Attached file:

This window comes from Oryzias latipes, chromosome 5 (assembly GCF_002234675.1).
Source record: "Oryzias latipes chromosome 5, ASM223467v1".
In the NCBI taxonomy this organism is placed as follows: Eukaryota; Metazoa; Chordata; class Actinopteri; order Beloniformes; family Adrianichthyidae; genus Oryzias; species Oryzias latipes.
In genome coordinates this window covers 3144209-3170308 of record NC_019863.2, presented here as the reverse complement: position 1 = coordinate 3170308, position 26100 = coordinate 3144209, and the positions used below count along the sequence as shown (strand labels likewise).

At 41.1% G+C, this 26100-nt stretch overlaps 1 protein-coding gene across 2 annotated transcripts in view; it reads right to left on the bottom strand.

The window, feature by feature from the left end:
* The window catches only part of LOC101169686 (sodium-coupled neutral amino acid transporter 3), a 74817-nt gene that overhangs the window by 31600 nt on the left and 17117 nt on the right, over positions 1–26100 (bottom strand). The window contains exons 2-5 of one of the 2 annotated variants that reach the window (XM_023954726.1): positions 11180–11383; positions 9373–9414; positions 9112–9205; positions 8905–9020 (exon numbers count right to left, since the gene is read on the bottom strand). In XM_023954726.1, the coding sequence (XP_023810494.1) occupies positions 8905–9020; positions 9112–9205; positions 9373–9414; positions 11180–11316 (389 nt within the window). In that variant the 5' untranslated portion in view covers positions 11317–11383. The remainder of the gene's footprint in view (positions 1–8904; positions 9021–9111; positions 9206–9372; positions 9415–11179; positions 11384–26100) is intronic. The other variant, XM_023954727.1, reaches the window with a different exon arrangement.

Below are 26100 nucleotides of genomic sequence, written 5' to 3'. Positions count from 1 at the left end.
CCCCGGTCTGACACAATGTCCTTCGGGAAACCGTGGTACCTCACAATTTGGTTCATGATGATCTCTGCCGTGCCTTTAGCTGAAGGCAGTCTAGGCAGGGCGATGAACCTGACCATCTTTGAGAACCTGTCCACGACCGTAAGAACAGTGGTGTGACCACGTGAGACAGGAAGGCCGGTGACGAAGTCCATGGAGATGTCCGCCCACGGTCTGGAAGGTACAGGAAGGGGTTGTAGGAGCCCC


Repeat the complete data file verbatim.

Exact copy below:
This window comes from Oryzias latipes, chromosome 5 (assembly GCF_002234675.1).
Source record: "Oryzias latipes chromosome 5, ASM223467v1".
In the NCBI taxonomy this organism is placed as follows: Eukaryota; Metazoa; Chordata; class Actinopteri; order Beloniformes; family Adrianichthyidae; genus Oryzias; species Oryzias latipes.
In genome coordinates this window covers 3144209-3170308 of record NC_019863.2, presented here as the reverse complement: position 1 = coordinate 3170308, position 26100 = coordinate 3144209, and the positions used below count along the sequence as shown (strand labels likewise).

At 41.1% G+C, this 26100-nt stretch overlaps 1 protein-coding gene across 2 annotated transcripts in view; it reads right to left on the bottom strand.

The window, feature by feature from the left end:
* The window catches only part of LOC101169686 (sodium-coupled neutral amino acid transporter 3), a 74817-nt gene that overhangs the window by 31600 nt on the left and 17117 nt on the right, over positions 1–26100 (bottom strand). The window contains exons 2-5 of one of the 2 annotated variants that reach the window (XM_023954726.1): positions 11180–11383; positions 9373–9414; positions 9112–9205; positions 8905–9020 (exon numbers count right to left, since the gene is read on the bottom strand). In XM_023954726.1, the coding sequence (XP_023810494.1) occupies positions 8905–9020; positions 9112–9205; positions 9373–9414; positions 11180–11316 (389 nt within the window). In that variant the 5' untranslated portion in view covers positions 11317–11383. The remainder of the gene's footprint in view (positions 1–8904; positions 9021–9111; positions 9206–9372; positions 9415–11179; positions 11384–26100) is intronic. The other variant, XM_023954727.1, reaches the window with a different exon arrangement.

Below are 26100 nucleotides of genomic sequence, written 5' to 3'. Positions count from 1 at the left end.
CCCCGGTCTGACACAATGTCCTTCGGGAAACCGTGGTACCTCACAATTTGGTTCATGATGATCTCTGCCGTGCCTTTAGCTGAAGGCAGTCTAGGCAGGGCGATGAACCTGACCATCTTTGAGAACCTGTCCACGACCGTAAGAACAGTGGTGTGACCACGTGAGACAGGAAGGCCGGTGACGAAGTCCATGGAGATGTCCGCCCACGGTCTGGAAGGTACAGGAAGGGGTTGTAGGAGCCCC